Part I is here (extending private prison contracts).
And who will fill all of these quota-guaranteed by contract prison ‘beds’ besides the usual suspects? Moar of the usual suspects, I reckon. Aha: when I’d first read at Reuters that WH spox Sean Spicer had announced that Herr Trump might ‘ramp up’ enforcement of federal cannabis laws especially in states in which recreational marijuana is legal, setting up an (ahem) conflict with those states’ laws, this category of decades’ worth of victims of the failed ‘drug wars’ would be convenient bed-fillers.
Reuters also featured the results of a new national Quinnipiac poll released the same day showed that 71 percent of registered voters favored allowing states to decide whether marijuana should be legal, just 23 percent said the U.S. government should enforce federal laws against marijuana in states that have legalized it for recreational or medical use. And isn’t Herr Trump into ‘states’ rights’? Oh: just when it serves his purpose…
“”I do believe you’ll see greater enforcement of it,” Spicer said at a news conference. “Because again there’s a big difference between the medical use … that’s very different than the recreational use, which is something the Department of Justice will be further looking into.”
Spicer’s comments drew criticism from the country’s nascent legalized marijuana industry as it was recovering from a scare after Trump’s nomination of former Alabama Senator Jeff Sessions, a long time anti-drug campaigner, as attorney general.”
Reuters also wrote that Obama’s administration largely looked the other way, but not in CA and other states. He’d declared it something like: “It’s not one of our priorities”.
NBCnewyork.com is reporting that Jefferson Beauregard Sessions ‘Suggests Police Need Less Federal Scrutiny’; “We need to help police departments get better, not diminish their effectiveness, and I’m afraid we’ve done some of that,” Sessions said.
“In his first major policy speech as attorney general, Sessions said his Justice Department would continue to prosecute officers for wrongdoing, but suggested federal civil rights investigations could hinder their effectiveness.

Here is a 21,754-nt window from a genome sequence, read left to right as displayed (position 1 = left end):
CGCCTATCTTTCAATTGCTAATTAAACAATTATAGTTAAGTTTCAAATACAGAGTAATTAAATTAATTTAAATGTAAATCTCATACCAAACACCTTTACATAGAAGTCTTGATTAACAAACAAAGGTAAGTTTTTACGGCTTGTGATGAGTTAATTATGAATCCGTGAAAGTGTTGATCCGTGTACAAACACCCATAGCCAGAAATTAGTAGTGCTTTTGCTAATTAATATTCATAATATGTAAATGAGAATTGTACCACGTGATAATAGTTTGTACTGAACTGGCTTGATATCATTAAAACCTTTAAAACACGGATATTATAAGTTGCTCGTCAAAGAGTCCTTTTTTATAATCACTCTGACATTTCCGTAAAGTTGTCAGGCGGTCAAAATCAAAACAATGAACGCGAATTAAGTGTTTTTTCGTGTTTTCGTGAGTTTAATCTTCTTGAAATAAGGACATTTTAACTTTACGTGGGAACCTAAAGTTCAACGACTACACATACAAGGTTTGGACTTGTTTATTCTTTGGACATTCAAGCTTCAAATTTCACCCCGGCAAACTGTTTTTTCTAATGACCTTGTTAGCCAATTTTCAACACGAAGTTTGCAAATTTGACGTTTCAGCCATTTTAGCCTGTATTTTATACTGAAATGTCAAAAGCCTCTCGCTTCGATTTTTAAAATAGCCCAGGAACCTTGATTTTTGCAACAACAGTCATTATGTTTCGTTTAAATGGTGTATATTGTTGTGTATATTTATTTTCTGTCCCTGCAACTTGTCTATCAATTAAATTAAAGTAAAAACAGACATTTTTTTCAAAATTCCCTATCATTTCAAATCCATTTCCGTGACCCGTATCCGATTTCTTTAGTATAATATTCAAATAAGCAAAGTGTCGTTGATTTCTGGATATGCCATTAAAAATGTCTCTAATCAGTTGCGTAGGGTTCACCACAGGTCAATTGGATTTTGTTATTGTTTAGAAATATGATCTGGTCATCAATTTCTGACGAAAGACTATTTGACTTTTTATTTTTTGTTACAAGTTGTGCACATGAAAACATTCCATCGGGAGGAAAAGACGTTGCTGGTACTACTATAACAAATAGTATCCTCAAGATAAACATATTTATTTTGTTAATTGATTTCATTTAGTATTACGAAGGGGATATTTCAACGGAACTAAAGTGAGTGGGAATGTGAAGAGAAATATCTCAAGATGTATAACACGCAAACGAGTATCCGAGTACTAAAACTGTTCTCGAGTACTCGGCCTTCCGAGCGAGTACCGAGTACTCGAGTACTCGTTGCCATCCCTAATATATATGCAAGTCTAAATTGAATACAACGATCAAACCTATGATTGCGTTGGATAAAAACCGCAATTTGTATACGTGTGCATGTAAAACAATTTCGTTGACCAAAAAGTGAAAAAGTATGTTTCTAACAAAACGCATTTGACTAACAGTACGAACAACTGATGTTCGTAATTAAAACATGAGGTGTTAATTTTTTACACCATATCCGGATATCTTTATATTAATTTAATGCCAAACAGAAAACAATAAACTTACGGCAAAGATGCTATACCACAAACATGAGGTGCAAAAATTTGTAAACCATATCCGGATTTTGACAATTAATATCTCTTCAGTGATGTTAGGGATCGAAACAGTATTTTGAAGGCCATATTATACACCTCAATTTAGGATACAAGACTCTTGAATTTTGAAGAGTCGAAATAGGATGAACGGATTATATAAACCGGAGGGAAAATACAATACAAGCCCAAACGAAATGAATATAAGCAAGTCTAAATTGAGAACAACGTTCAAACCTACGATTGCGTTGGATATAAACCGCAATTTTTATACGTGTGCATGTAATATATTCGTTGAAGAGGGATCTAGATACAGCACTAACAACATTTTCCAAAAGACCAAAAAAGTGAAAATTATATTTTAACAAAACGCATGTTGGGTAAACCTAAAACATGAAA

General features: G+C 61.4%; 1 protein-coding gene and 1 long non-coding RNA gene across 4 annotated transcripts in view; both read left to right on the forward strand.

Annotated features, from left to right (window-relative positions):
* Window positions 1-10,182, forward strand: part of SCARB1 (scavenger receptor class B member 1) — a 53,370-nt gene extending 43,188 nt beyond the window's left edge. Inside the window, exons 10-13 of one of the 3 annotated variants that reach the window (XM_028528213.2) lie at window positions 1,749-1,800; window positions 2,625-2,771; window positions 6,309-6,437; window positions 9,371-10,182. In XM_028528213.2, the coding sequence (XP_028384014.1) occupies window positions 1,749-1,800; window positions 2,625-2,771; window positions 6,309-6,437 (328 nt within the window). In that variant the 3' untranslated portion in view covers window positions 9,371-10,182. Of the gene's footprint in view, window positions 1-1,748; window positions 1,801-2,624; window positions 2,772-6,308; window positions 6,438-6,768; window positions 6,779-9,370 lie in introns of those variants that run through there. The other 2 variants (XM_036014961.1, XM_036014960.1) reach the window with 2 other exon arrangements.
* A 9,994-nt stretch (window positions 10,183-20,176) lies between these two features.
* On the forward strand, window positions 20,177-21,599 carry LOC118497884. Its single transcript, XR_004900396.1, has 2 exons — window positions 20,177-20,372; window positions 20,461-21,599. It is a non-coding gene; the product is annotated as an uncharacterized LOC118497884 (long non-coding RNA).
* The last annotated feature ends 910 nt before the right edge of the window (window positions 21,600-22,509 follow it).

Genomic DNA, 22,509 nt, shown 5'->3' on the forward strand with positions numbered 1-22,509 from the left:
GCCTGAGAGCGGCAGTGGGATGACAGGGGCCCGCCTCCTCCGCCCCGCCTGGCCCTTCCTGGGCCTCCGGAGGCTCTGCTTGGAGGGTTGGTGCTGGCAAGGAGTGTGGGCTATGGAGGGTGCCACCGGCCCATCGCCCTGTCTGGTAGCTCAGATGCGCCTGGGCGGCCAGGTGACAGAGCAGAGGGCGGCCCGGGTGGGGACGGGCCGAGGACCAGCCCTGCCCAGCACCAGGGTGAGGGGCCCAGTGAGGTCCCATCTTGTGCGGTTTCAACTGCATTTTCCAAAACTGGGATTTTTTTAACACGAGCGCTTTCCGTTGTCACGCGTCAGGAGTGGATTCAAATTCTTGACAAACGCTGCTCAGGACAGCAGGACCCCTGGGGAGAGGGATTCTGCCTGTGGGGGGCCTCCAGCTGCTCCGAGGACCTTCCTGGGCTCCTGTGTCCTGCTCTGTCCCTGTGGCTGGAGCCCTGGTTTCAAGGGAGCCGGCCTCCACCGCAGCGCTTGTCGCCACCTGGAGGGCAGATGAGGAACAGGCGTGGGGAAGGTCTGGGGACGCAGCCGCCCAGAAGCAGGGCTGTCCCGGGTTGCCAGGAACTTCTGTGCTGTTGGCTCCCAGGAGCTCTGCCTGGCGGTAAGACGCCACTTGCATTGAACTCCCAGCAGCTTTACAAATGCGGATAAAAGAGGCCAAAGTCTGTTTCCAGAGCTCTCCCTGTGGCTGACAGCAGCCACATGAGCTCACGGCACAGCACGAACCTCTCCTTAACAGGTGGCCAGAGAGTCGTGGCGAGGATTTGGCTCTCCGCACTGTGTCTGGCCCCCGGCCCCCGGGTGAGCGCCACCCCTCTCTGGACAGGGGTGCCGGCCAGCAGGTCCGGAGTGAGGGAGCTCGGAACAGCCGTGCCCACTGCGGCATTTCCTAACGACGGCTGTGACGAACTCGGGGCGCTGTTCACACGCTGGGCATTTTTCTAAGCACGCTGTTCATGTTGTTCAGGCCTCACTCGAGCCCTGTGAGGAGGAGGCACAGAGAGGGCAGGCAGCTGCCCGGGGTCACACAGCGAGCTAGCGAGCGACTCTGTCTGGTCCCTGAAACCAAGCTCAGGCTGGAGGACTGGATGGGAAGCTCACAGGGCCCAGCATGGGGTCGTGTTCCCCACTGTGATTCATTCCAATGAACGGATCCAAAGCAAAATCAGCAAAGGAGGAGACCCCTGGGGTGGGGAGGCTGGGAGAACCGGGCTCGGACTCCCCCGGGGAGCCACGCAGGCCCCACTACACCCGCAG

He warned of a surging heroin epidemic, rising homicide rates in big cities and said a lack of respect for police has diminished their crime-fighting efforts.”
“In his prepared remarks Sessions also indicated that, unlike his Democratic-appointed predecessors, he believes some police officers have pulled back on enforcement because of anxiety that their actions could be recorded on video and scrutinized by the public.”
We wouldn’t want the public seeing what the po-po are doing, now would we?
Including remarks from a Spicer presser, Sessions himself, and of course, Herr Trump, cavalierly and speciously link cannabis to opioids, including as a ‘gateway drug’ (studies say it ain’t, although alcohol can be) although the latter seems to approve of medical cannabis, go figure. Maybe he hasn’t looked into it well enough? Yet, in the Atlantic’s July, 2016 ‘What Can’t Medical Marijuana Do?’; Recent studies indicate that the drug is making seniors healthier and helping stem the tide of the opioid epidemic—all while making their health care cheaper. (Hint: the Atlantic ain’t exactly a bastion of potheads, now are they? Or…are they? ;-) But I digress. The main portion of the article focuses on senior citizens, opioid overdose deaths, but jumps to this:
“Of course all of these data are just for Medicare patients, but they match other research that shows that medical marijuana has been particularly effective in reducing deaths (pdf) from opioid addiction. That research has been corroborated and updated with a new working paper that indicates that states with medical marijuana dispensaries not only see reduced opioid deaths, but also an accelerating decrease in opioid substance-abuse treatment admissions. These data might be applicable for seniors, and the data on seniors might be generalizable across the country. Medical marijuana could be reducing deaths—especially for the most vulnerable populations—making health care cheaper for the most expensive groups, and fighting a public-health nightmare.
Just under half the country now allows medical marijuana, and states like Florida and Missouri are considering it. Support for the drug seem to be expanding among both medical professionals and the public at large. In Florida—which already allows for medical marijuana usage for patients facing mortal illness— medical marijuana could help its large population of seniors and help it combat a serious opioid problem at once. That logic holds for the country writ large, fighting a two-front war against health-care costs and the opioid crisis that is driving up those costs, with seniors in the middle of both fights. Medical marijuana increasingly looks like a useful tool in that fight—and the rare health policy that makes health care both cheaper and more effective.”
In his ‘Capitalism and America’s addiction epidemic’, 25 February 2017, wsws.org, Andre Damon applies some Marxist analysis to the issue. All essays are designated Creative Commons, so I’ll quote them liberally…or should I say: radically?
“The US Centers for Disease Control and Prevention (CDC) released a report Friday showing that nearly 13,000 people died from heroin overdoses in 2015, up four-fold from the 3,036 deaths reported in 2010. The overall incidence of overdoses from all drugs has more than doubled since 1999.
The drug epidemic affects all ages, genders and races. The overdose rate for the 55–64 age group has gone up nearly five-fold, while the 45-54 age group had the highest rate of overdoses overall.
Whites had the highest rate of overdose deaths of any ethnicity, more than double the combined death rate for blacks and Latinos. The overdose death rate for whites, which was lower than that of blacks in 1999, has more than tripled since then.
What is behind the shocking and tragic growth in drug overdoses?